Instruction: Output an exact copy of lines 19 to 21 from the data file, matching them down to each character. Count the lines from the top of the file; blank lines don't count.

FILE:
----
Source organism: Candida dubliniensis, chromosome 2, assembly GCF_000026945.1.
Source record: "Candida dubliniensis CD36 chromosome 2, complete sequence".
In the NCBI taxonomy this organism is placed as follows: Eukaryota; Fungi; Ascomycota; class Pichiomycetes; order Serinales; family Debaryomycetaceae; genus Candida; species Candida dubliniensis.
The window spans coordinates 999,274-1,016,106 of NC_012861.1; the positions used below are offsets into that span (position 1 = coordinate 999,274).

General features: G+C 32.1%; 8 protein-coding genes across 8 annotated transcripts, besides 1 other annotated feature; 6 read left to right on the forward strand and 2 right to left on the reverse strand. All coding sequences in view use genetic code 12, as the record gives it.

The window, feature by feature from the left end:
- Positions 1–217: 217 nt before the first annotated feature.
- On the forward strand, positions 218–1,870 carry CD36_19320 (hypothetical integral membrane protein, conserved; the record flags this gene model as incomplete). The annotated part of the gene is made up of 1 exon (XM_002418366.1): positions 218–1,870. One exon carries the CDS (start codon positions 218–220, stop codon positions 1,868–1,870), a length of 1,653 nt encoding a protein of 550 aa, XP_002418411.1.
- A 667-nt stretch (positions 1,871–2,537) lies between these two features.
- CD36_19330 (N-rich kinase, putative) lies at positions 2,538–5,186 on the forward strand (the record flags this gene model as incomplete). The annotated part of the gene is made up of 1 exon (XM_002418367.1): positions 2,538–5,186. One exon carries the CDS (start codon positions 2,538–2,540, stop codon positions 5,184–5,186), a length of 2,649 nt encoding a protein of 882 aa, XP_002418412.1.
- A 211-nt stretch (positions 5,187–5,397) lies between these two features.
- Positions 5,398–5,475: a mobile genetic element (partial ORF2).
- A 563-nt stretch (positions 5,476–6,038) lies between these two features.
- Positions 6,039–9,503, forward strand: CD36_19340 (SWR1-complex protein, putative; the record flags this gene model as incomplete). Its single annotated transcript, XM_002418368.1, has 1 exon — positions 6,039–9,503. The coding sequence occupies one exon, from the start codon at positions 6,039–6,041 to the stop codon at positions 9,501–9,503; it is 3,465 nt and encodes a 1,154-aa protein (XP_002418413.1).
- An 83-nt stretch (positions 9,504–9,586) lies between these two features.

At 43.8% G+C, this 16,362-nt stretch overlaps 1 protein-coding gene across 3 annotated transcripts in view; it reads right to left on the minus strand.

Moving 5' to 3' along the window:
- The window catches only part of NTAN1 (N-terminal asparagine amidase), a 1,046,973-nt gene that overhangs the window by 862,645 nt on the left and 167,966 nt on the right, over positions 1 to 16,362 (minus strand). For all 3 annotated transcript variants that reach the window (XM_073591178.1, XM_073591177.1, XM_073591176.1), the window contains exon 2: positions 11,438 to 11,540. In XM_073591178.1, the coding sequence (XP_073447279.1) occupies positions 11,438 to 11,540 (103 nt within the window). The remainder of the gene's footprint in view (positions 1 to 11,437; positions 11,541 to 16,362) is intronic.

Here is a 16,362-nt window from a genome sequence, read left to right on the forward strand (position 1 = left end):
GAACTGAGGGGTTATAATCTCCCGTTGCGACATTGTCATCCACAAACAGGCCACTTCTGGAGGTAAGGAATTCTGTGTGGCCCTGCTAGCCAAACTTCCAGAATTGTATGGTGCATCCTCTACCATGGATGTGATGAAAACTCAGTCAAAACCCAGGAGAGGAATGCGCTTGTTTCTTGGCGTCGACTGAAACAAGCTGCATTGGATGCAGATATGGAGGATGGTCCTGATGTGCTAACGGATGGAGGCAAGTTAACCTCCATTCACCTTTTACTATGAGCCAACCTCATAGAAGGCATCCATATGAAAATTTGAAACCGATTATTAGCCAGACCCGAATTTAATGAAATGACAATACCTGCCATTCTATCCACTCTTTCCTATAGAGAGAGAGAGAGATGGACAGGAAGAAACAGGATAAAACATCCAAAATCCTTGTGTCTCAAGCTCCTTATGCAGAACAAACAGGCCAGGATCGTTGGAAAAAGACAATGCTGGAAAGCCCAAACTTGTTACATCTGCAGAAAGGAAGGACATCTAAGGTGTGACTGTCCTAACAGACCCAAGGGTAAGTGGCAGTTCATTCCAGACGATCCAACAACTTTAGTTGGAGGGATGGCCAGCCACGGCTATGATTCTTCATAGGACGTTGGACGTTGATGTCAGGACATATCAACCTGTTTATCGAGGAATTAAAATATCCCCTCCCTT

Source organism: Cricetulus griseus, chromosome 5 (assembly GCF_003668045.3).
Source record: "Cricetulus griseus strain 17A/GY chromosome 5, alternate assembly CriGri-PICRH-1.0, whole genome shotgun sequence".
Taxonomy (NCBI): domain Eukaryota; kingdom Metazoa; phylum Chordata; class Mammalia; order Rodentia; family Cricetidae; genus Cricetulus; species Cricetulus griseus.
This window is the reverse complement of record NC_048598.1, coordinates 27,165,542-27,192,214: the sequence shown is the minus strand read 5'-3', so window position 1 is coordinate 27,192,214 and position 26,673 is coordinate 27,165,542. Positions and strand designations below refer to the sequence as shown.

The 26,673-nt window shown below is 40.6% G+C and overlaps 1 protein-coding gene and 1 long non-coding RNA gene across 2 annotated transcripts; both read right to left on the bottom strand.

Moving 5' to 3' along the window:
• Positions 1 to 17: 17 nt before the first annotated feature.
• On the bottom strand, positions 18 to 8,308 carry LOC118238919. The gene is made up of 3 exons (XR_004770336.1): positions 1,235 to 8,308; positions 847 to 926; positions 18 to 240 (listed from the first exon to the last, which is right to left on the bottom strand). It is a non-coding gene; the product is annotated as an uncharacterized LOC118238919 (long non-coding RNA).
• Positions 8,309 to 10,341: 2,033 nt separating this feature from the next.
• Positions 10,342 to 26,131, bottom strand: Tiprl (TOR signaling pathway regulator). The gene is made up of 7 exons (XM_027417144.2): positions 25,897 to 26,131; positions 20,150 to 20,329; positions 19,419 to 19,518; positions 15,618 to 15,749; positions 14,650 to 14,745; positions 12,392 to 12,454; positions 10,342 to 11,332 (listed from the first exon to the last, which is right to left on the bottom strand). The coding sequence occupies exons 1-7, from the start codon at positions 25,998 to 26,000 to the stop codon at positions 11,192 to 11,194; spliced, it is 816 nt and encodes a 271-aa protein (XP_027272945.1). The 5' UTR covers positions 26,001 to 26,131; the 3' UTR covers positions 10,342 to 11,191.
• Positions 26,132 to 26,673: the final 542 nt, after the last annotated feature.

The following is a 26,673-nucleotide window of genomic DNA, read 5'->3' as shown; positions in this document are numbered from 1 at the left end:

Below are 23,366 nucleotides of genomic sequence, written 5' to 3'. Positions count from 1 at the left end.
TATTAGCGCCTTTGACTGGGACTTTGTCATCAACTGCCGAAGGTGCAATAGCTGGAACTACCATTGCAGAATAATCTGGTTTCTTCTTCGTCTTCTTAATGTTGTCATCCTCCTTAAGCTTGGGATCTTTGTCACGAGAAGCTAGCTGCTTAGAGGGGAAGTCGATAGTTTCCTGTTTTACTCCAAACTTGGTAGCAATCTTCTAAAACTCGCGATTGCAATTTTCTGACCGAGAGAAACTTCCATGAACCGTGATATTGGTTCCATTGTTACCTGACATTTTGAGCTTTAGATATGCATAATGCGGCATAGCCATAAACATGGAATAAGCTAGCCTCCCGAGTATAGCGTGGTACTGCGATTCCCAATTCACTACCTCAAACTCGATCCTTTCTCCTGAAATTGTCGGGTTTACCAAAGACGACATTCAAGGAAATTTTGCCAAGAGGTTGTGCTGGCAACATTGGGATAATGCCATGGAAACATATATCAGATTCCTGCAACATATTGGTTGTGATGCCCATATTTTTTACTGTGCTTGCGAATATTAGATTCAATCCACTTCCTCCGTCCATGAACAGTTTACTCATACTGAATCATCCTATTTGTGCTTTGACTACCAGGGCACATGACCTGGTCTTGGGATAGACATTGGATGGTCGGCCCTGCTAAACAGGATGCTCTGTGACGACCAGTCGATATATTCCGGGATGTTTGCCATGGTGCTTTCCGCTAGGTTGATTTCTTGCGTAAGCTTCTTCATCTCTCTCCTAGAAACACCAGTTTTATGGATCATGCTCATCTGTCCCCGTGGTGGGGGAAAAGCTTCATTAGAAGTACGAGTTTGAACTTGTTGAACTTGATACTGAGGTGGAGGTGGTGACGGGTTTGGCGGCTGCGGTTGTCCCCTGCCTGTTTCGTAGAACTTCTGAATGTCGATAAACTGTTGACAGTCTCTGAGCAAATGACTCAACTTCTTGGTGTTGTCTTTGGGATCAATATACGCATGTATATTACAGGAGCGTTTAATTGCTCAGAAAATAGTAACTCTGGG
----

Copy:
Here is a 16,362-nt window from a genome sequence, read left to right on the forward strand (position 1 = left end):
GAACTGAGGGGTTATAATCTCCCGTTGCGACATTGTCATCCACAAACAGGCCACTTCTGGAGGTAAGGAATTCTGTGTGGCCCTGCTAGCCAAACTTCCAGAATTGTATGGTGCATCCTCTACCATGGATGTGATGAAAACTCAGTCAAAACCCAGGAGAGGAATGCGCTTGTTTCTTGGCGTCGACTGAAACAAGCTGCATTGGATGCAGATATGGAGGATGGTCCTGATGTGCTAACGGATGGAGGCAAGTTAACCTCCATTCACCTTTTACTATGAGCCAACCTCATAGAAGGCATCCATATGAAAATTTGAAACCGATTATTAGCCAGACCCGAATTTAATGAAATGACAATACCTGCCATTCTATCCACTCTTTCCTATAGAGAGAGAGAGAGATGGACAGGAAGAAACAGGATAAAACATCCAAAATCCTTGTGTCTCAAGCTCCTTATGCAGAACAAACAGGCCAGGATCGTTGGAAAAAGACAATGCTGGAAAGCCCAAACTTGTTACATCTGCAGAAAGGAAGGACATCTAAGGTGTGACTGTCCTAACAGACCCAAGGGTAAGTGGCAGTTCATTCCAGACGATCCAACAACTTTAGTTGGAGGGATGGCCAGCCACGGCTATGATTCTTCATAGGACGTTGGACGTTGATGTCAGGACATATCAACCTGTTTATCGAGGAATTAAAATATCCCCTCCCTT

Source organism: Cricetulus griseus, chromosome 5 (assembly GCF_003668045.3).